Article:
GAZA (AA) - As the Israeli-Palestinian issue retains its spot on the global political agenda as a source of instability in a volatile Middle East, the Egypt's recent turmoil seems to have taken its toll on an already precarious humanitarian situation in the Palestinian city of Gaza.
Following the July 3 military coup that deposed the country's first democratically elected president, Egypt's interim government reportedly destroyed most of the tunnels that link the Gaza Strip to the Sinai Peninsula, which act as the lifeline of support for a population nearing half a million, on the grounds that they were used in the orchestration of violence in the peninsula.
Recently, the army-backed government has also decided to close the Rafah border crossing, effectively depriving the Gazans of their only channel of access to the international community as they continue to bear the brunt of a long-drawn-out Israeli blockade.
Amid mounting concerns over living conditions in the city, Palestinian analysts say the only feasible solution to the ongoing humanitarian and economic crisis is reconciliation between the Fatah and Hamas, which wield control over the respective Palestinian territories of the West Bank and the Gaza Strip.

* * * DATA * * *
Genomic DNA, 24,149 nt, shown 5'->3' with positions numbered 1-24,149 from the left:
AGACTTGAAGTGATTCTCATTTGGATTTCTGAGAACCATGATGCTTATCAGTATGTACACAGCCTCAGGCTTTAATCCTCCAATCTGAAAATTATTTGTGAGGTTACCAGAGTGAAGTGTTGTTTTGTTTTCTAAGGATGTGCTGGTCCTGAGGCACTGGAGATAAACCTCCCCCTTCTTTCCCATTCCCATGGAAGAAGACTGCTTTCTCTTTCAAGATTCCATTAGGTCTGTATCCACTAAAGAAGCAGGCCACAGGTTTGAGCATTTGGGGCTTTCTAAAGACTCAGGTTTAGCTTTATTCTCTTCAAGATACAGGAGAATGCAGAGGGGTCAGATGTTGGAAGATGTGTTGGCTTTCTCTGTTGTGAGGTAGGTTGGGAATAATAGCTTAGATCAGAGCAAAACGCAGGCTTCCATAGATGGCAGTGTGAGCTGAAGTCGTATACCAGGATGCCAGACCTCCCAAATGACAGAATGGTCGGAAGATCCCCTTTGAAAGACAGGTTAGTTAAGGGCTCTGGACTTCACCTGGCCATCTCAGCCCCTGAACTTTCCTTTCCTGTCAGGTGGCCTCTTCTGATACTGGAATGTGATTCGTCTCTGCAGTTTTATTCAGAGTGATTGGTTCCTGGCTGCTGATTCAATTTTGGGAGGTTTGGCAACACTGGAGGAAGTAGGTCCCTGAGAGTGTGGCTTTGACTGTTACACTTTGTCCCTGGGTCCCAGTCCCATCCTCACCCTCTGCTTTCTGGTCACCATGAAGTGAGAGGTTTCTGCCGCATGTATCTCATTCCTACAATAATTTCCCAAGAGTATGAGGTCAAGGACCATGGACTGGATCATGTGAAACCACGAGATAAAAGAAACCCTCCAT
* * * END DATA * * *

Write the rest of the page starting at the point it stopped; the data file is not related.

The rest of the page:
"Egypt has aggravated existing circumstances in the region. The Gazans need a government that is capable of meeting their demands and working to overcome crises," Abu Saada, professor of political science at al-Azhar University in Gaza, told Anadolu Agency.
The dire state in Gaza eats away at the political power of the Hamas movement, Abu Saada said, pointing to a thaw between Hamas and Fatah as the easiest way out of the crisis.
Palestinian journalist and author Dalal Avakil said other options would be "uphill challenges" for Hamas.
"Israel is Hamas's enemy. Egypt also appear to take a hostile stance. There is bitterness between Hamas and the Palestinian authority (in the West Bank)".
"Hamas has lost the support of its foreign allies, while the public is suffering under the crisis. The best way to overcome all this is national reconciliation."
Fatah and Hamas launched negotiations after agreeing on the terms of reconciliation in meetings held in the Egyptian capital of Cairo in January.
However, the planned talks in February on holding elections and forming a new government were called off, with no signs of revival seven months later.